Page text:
Economist Notes the Non-Economic Issues of Mass Immigration

Employment section magnified(Note: This blog addresses the Wall Street Journal’s review of George Borjas’s new book, We Wanted Workers, not the book itself.)

The Wall Street Journal has been pretty clear about its position on immigration for at least the past 30 years. They believe that the demands of “the economy” (an amorphous, unaccountable entity) should dictate immigration policy. They don’t just think it; they believe it with such a religious fervor that they rarely even entertain views that diverge from their open borders dogma.

Thus, the paper’s evenhanded review of George Borjas’s new book, We Wanted Workers, is notable. Borjas, a Harvard economist, has done extensive research about the impact of mass immigration on native workers and found that those who compete directly with immigrant workers are harmed, those who do not compete directly receive no real economic benefit from the presence of millions of immigrant, while a small number of employers benefit significantly.

The reviewer, George Melloan, a former deputy editor and columnist for the Journal, makes it evident that he is not persuaded by Borjas’s economic arguments against mass immigration, but grudgingly acknowledges that Borjas might have a point about the non-economic effects of mass immigration. Some of the arguments put forth in We Wanted Workers are “meant as a put-down of the theoretical view of immigrants as merely productive robots, not actual human beings who make decisions, use public services and sometimes create social conflicts. The economic benefits from their production, in short, come with costs,” Melloan writes.

Melloan appears to miss the larger point that these other “costs” are the driving force behind growing discontent over immigration policy in the United States, and the expressed views of the electorate in the United Kingdom who voted their nation out of the European Union earlier this year.

With the caveat that I have not read the book yet, the title suggests that Borjas may have missed an important point as well. We didn’t actually want lots of foreign workers. It was a small number of economic, political and social elite who wanted (and continue to want) mass immigration, and who are shoving it down the throats of everyone else.

avatar About Ira Mehlman

Ira joined FAIR in 1986 with experience as a journalist, professor of journalism, special assistant to Gov. Richard Lamm (Colorado), and press secretary of the House Defense Appropriations Subcommittee. His columns have appeared in National Review, LA Times, NY Times, Washington Post, Newsweek, and more. He is an experienced TV and radio commentator.


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  2. Bill Gates Donates to World Relief too

    Why don’t these Globalists put their money back into America’s inner city poor???? African Americans IOWs???

    We’re all deplorables to MSFT and Clinton IOWs.

    • avatar Lyn Price says:

      I believe some, if not more, of those globalists/elitists want the power and money BEYOND what they can have in “just” their country. I think of the Clinton Global Initiative and wonder what it is they are building. Contrary to what Hillary stated ( this seems to have become her M.O.) despite the HUGE amounts of money they are taking in, they reported only 5.7% of the money used for helping the poor, homeless, etc. Where IS that money going to? I have some private thoughts on this…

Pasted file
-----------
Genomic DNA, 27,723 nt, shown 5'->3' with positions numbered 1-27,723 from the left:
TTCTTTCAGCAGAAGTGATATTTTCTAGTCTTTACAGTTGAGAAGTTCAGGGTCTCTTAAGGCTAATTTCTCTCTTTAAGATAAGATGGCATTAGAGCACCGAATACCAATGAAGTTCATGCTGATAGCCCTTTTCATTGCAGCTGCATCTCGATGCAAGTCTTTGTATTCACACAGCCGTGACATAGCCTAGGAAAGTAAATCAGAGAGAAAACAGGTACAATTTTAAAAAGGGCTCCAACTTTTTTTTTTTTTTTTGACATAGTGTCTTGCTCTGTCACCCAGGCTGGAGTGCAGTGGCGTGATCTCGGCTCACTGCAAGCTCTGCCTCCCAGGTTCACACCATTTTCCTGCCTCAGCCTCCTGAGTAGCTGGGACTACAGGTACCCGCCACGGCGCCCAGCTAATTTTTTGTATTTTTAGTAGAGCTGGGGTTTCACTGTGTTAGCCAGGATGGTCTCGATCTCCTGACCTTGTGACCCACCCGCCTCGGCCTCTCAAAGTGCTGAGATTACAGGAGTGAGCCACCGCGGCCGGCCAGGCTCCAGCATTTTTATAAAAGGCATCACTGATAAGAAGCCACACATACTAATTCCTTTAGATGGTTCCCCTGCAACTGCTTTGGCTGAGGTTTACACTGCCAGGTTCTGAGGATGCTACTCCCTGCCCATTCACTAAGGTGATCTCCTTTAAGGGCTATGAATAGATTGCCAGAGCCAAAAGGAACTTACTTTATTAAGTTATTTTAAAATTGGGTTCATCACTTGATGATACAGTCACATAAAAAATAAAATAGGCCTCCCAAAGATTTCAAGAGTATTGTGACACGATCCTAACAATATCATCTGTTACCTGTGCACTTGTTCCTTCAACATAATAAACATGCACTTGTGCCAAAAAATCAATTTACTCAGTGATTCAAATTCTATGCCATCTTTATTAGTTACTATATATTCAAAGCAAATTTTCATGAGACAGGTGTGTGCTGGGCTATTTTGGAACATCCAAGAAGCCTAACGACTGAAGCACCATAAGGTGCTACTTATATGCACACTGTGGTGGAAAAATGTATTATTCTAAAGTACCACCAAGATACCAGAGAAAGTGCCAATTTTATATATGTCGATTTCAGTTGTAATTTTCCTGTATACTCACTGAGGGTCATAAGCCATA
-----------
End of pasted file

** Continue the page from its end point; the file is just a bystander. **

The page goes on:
It’s all about a lot of money being in the hands of a few…and where there is big money there is a lot of power, today.

  3. avatar Leland says:

    What Borjas and FAIR have been saying for decades is true and what the WSJ has said is false. Study after study, including a recent report by the National Academy of Sciences, has said the immigration lowers wages for American workers. It’s amazing how so called ‘liberals” attack big business as wrong on virtually everything, but they support the mass immigration that big business wants to lower wages.

    In a recent column, the New York Times columnist Thomas Friedman thanked WikiLeaks for showing us the “real Hillary” who favors “open trade and open borders”. Of course, that’s what he has to do, because he has spent decades defending free trade as good for this country. What he can’t explain is why these deals never work out as claimed. All the predictions about jobs going to Mexico have turned out to be absolutely true.

    Our trade deficits with them have soared. Hillary was also a big proponent of the 2012 Korea “free trade” deal, which has tripled our trade deficits with that country, instead of the promised “opening their markets to our products”.

    Last night Hillary was defending the Clinton Foundation by pointing out how much money has been distributed to foreign countries. That doesn’t mean it’s actually getting down to the people. Haitians in that country and this one point out that most of it seems to have lined a few pockets and not benefited them. It’s a fact that her brother Tony Rodham received a seat on the board of a newly opened Haitian gold mine. If that’s not “pay for play”, what is it. And why is the media silent on that fact.

    • avatar HArry says:

      Why is it that writers never state a major reason these “illegals” continue to enter the USA.
      the real reason is that they collect free education, housing, food, medical, and money from our local, state and federal governments.
      with these “entitlements” why not find a way to come to the USA?
      As an employer I will not violate the law by knowingly hiring an “illegal”; but there is no question many others doi hire them but not at a properly run business.

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